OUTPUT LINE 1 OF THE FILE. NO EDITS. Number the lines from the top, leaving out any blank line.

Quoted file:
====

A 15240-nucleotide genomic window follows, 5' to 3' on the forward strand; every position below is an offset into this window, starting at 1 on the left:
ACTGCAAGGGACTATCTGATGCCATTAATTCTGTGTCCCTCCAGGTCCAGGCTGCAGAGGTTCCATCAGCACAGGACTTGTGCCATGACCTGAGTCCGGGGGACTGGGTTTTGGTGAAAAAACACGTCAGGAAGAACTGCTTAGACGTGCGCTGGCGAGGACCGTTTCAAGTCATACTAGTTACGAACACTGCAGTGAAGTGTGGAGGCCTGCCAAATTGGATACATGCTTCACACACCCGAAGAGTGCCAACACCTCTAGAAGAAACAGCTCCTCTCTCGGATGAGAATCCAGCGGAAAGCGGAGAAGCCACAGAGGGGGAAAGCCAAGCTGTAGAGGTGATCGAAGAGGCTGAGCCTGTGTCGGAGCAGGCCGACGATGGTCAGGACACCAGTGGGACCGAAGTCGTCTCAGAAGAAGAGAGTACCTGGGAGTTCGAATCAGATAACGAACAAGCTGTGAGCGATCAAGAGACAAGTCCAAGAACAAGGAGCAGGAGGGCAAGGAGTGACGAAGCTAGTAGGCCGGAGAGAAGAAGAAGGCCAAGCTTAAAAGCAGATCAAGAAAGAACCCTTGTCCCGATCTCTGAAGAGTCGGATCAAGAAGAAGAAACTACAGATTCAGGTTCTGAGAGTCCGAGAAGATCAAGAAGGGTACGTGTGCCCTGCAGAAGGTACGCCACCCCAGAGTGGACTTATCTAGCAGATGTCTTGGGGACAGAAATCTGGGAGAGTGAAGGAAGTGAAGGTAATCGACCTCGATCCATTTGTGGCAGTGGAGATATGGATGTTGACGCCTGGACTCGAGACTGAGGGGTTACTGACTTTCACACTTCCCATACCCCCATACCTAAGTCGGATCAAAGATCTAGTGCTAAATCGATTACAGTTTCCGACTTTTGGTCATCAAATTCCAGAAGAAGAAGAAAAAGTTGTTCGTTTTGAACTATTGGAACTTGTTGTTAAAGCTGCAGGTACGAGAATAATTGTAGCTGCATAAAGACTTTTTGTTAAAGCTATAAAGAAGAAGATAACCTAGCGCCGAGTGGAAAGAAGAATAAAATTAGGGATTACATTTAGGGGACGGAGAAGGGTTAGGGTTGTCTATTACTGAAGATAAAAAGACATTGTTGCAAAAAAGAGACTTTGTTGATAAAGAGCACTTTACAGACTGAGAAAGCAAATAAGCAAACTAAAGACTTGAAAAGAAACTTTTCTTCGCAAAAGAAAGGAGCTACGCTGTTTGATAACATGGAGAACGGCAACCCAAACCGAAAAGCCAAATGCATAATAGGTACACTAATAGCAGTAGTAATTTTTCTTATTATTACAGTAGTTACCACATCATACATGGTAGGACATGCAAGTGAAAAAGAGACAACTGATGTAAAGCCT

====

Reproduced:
A 15240-nucleotide genomic window follows, 5' to 3' on the forward strand; every position below is an offset into this window, starting at 1 on the left: